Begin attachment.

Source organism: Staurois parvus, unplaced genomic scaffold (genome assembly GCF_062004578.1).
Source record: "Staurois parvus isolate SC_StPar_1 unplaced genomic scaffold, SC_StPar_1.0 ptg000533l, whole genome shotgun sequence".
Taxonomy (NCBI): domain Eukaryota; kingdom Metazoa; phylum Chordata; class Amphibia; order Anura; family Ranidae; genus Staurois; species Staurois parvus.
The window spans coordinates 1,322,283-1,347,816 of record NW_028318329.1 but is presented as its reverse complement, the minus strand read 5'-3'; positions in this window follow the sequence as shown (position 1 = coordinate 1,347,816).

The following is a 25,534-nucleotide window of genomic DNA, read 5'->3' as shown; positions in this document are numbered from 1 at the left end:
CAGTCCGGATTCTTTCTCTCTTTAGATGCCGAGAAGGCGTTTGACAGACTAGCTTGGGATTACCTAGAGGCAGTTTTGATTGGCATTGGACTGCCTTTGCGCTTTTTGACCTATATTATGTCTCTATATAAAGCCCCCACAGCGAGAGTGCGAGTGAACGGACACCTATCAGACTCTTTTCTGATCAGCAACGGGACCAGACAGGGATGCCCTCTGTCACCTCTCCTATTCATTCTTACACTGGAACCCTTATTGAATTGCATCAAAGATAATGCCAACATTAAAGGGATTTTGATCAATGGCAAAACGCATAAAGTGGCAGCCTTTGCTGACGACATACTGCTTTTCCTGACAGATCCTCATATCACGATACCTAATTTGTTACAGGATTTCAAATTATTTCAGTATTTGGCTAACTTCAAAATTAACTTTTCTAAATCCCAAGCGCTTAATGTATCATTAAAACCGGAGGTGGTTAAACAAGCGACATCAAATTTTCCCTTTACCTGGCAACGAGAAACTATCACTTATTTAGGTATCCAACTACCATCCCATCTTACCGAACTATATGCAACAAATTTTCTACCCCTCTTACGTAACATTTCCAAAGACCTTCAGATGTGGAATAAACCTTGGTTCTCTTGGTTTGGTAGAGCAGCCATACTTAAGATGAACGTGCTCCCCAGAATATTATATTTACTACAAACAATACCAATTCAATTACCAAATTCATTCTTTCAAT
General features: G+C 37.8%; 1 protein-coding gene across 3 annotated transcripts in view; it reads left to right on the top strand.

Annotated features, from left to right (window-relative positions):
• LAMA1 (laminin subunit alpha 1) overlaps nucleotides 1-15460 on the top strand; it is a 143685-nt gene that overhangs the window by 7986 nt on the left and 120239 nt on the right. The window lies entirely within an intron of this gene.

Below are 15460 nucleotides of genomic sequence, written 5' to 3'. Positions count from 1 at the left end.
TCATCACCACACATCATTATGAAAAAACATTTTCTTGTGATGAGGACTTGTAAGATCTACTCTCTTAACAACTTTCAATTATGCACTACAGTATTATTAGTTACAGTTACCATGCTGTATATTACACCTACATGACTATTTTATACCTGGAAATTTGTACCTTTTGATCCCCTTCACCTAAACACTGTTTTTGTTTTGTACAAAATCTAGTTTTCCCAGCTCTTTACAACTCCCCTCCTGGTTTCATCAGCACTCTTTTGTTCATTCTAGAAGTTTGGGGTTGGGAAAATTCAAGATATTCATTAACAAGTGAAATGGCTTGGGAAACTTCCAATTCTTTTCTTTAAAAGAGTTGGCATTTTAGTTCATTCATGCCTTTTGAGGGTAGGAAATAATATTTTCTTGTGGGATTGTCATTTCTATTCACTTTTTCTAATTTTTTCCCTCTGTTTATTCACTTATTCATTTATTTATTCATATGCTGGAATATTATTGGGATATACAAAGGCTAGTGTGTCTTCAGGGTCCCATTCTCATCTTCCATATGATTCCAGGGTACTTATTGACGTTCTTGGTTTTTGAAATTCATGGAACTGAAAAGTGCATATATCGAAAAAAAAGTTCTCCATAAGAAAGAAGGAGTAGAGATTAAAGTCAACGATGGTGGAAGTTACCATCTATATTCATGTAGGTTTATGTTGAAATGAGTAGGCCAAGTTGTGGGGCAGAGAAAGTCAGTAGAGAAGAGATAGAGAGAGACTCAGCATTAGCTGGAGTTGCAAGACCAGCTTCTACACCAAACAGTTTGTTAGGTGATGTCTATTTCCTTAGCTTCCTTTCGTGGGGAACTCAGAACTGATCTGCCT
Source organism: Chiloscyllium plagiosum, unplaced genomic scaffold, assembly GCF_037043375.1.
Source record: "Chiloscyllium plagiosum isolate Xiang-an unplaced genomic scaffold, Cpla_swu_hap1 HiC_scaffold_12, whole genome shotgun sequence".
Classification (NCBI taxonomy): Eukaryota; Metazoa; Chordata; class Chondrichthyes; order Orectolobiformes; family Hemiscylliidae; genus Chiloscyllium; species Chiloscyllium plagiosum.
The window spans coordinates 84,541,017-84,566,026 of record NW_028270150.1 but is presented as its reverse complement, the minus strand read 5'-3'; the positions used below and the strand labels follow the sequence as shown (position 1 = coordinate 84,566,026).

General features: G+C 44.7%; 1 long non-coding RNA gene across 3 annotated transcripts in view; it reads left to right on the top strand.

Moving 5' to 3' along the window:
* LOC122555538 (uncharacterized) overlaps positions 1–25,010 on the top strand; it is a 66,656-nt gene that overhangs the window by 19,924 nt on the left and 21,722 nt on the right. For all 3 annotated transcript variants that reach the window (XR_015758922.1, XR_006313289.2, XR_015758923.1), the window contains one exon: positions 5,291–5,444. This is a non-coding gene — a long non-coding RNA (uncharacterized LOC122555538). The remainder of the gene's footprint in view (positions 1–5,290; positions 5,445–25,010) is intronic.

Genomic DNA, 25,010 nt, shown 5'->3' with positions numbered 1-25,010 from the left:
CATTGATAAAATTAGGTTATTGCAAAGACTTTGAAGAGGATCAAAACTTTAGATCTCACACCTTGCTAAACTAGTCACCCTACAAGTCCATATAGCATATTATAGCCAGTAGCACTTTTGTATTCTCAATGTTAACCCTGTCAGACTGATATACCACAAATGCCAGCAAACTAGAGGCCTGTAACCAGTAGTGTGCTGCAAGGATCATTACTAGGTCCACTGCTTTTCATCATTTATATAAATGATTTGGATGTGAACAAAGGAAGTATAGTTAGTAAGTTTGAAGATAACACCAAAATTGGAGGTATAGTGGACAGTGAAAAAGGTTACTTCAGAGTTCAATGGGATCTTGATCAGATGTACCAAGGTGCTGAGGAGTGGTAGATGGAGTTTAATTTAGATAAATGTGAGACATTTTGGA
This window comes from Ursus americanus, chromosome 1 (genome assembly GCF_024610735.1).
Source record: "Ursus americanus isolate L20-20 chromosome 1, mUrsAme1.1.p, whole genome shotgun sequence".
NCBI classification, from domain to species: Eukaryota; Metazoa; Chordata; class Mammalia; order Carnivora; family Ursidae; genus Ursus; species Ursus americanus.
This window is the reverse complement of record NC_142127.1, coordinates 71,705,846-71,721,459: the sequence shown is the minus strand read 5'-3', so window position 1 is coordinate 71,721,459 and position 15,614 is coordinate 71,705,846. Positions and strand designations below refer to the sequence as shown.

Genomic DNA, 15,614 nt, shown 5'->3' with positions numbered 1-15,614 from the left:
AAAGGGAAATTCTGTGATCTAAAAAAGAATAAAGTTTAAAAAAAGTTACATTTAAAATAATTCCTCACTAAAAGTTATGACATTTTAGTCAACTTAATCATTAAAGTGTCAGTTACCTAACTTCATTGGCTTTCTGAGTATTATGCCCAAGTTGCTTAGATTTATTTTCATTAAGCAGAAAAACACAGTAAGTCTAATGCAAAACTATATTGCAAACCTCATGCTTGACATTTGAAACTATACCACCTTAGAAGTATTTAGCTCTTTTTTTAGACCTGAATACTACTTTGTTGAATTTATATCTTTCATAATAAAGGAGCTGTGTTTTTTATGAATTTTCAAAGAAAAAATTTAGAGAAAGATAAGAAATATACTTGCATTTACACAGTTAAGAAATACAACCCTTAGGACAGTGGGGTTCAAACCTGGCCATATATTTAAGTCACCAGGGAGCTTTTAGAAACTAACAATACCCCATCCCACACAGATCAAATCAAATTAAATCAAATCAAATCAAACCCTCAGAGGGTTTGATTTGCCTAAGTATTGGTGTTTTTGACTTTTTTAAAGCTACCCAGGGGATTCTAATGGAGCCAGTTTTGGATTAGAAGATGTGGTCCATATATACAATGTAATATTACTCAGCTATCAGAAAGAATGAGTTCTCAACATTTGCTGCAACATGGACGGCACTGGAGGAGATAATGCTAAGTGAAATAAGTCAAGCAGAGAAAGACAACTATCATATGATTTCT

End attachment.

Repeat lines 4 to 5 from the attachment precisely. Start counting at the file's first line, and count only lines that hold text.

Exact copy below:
The window spans coordinates 1,322,283-1,347,816 of record NW_028318329.1 but is presented as its reverse complement, the minus strand read 5'-3'; positions in this window follow the sequence as shown (position 1 = coordinate 1,347,816).

The following is a 25,534-nucleotide window of genomic DNA, read 5'->3' as shown; positions in this document are numbered from 1 at the left end: